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Data Center Efficiency

How In-Row Cooling Increases Data Center Efficiency

Cooling efficiency is a top priority for data centre operators today. Increased data centre density allows operators to provide more processing power in the same amount of space to meet the requirements of cloud environments and scope. 

As more electricity is consumed per rack however the heat becomes a major problem and air conditioning units in the traditional computer room (CRAC) are unable to keep up.

Most modern data centres have adopted some sort of transitional inclusion solution to minimize hot and cold air mixing. The tool racks in a cold aisle are placed in rows with their fronts facing the closed aisle to accommodate the cold entry air.

 Hot air behind The equipment is exhausted into the room which becomes a large plenum of hot air.

A hot-pass cooking system reflects this approach - the back of the shelves faces the aisle that contains the hot air and depletes it into a recessed ceiling space return system or computer air handler (CRAH). 

Braking in a hot aisle is more effective than containing a cold aisle because it leverages the fact that hot air rises. It also creates a more comfortable environment for data centre staff and non-laid equipment.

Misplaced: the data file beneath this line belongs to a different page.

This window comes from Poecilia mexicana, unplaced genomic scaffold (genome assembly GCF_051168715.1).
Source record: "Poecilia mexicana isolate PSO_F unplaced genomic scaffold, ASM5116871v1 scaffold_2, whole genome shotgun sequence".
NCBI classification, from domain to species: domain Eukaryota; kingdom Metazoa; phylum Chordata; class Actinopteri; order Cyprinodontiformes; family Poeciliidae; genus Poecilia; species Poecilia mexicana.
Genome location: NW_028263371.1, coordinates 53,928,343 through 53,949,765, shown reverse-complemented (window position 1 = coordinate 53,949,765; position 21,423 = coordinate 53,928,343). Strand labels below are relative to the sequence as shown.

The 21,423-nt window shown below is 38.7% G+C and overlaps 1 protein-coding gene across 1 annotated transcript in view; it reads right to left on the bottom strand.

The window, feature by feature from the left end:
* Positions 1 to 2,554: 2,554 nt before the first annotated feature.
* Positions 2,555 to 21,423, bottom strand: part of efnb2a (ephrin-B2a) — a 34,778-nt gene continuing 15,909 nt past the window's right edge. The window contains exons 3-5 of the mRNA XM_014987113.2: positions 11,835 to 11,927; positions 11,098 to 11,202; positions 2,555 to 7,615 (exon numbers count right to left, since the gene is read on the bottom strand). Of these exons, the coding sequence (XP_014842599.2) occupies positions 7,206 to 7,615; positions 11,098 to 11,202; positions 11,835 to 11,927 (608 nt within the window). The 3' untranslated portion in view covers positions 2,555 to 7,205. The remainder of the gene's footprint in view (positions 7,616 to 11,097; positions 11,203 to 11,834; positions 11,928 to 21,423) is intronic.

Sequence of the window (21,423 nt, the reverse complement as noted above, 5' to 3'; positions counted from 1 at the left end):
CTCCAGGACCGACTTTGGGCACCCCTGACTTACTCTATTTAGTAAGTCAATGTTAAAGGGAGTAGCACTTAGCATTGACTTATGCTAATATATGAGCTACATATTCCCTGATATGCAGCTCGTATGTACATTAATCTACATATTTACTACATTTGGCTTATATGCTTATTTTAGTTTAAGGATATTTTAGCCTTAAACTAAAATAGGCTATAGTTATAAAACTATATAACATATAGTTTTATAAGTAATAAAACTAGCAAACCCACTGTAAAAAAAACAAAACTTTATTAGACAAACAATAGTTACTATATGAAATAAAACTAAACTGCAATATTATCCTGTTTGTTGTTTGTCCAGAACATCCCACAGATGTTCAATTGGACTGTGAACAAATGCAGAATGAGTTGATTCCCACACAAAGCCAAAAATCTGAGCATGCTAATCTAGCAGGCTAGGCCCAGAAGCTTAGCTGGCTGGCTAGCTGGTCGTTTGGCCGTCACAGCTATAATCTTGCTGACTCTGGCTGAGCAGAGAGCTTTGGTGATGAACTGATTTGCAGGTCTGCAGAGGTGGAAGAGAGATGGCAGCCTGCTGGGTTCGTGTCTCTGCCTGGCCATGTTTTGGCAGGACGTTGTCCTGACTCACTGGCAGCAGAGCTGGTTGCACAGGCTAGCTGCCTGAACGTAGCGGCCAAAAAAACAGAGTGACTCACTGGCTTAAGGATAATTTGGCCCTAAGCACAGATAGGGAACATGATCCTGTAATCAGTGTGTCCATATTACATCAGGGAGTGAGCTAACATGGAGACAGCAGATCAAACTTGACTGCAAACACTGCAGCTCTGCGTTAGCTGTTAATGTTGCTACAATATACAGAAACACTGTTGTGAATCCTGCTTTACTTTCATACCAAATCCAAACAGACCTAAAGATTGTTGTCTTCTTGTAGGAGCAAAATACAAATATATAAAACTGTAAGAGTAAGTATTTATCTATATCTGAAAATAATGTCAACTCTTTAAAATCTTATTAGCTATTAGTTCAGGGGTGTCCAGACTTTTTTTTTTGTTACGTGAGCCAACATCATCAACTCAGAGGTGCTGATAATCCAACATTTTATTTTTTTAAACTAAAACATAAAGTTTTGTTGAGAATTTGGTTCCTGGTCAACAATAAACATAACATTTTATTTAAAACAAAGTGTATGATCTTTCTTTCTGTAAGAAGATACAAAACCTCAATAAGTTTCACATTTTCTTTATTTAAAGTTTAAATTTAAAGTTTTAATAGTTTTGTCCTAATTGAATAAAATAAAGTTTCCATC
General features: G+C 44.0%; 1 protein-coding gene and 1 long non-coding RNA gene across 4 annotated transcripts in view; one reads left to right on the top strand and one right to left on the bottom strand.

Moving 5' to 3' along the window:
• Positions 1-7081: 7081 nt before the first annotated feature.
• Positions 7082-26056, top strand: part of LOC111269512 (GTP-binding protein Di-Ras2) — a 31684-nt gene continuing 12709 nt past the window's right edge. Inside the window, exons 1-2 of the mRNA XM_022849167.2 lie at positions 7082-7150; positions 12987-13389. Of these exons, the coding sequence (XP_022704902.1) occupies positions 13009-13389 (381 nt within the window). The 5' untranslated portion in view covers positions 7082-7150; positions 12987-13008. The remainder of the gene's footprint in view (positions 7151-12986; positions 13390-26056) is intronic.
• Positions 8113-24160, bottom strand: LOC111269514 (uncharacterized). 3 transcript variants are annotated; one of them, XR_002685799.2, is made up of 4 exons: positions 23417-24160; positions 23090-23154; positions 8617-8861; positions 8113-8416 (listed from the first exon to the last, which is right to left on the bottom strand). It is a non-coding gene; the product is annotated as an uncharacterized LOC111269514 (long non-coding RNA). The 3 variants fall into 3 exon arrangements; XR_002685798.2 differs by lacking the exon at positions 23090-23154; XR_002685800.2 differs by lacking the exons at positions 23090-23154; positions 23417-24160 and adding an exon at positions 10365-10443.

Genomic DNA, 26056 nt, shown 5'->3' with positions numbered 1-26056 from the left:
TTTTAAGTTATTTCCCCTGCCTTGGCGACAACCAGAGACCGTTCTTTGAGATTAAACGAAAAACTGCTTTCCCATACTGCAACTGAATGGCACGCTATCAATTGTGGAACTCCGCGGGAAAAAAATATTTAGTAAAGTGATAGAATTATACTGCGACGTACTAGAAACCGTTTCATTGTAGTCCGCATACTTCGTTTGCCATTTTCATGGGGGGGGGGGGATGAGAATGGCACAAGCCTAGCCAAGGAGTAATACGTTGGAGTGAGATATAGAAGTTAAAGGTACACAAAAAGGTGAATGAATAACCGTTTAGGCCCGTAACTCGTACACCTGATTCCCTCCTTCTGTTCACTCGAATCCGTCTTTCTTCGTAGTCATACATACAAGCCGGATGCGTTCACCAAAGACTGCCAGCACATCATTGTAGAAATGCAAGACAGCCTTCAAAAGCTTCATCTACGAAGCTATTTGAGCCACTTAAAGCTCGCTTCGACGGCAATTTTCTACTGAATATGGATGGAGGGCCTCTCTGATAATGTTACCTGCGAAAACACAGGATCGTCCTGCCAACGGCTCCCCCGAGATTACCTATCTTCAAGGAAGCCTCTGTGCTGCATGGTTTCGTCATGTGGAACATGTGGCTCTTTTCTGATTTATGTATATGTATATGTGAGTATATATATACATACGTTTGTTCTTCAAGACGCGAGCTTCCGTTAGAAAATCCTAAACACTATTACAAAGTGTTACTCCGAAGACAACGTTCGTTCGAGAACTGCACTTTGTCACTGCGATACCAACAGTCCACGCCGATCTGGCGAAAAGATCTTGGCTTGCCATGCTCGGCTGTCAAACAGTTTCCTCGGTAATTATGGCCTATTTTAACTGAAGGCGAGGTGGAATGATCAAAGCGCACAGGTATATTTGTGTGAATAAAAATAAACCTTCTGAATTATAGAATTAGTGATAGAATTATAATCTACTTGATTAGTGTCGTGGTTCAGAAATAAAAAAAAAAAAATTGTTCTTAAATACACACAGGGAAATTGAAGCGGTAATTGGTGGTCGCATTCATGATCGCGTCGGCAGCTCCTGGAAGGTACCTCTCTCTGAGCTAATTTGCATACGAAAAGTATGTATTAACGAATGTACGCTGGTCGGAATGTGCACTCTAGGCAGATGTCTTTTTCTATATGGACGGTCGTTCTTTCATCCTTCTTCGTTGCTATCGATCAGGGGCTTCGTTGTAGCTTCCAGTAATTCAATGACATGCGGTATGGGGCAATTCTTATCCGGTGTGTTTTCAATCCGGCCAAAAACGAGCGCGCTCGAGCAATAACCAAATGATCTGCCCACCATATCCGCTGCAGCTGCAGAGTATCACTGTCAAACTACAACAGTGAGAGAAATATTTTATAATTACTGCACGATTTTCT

Either way, the aisle braking allows the cooling systems to be set to a higher temperature while maintaining a safe operating temperature for the equipment.

 It also minimizes the risk of hot spots and reduces the need for moisture and dehumidification. All this reduces costs by reducing power consumption.

However, inserting the aisle with a CRAC unit is not as efficient as in-line cooling. As the name implies in-line cooling places a cooling unit directly in the rack of racks. The unit may be hung from the ceiling that rests on a closet or is installed on the floor. 

Because the refrigeration unit is closer to the cold air equipment one does not have to travel farther and the heat can dissipate faster. You can use in-line cooling to add room cooling or install it in a closed-loop array with a cold insulation case.

In-line cooling units may use cooling or cool water and incorporate fans to distribute the cold air. The state-of-the-art units have a built-in intelligence that varies in cooling and cooling speeds and fan speeds depending on the load.

There are several cases used for in-line cooling. It may be used for a laboratory environment within a data centre or to provide more efficient cooling to the customer in a common location facility. 

In-line cooling is also ideal for particularly crowded environments, especially those that use power-hungry GPU clusters for machine learning and other artificial intelligence applications.

In-line cooling units should be designed to meet the customer’s requirement for a higher capacity to handle today’s heat loads. These units must fit comfortably in any data centre environment to provide maximum cooling capacity.

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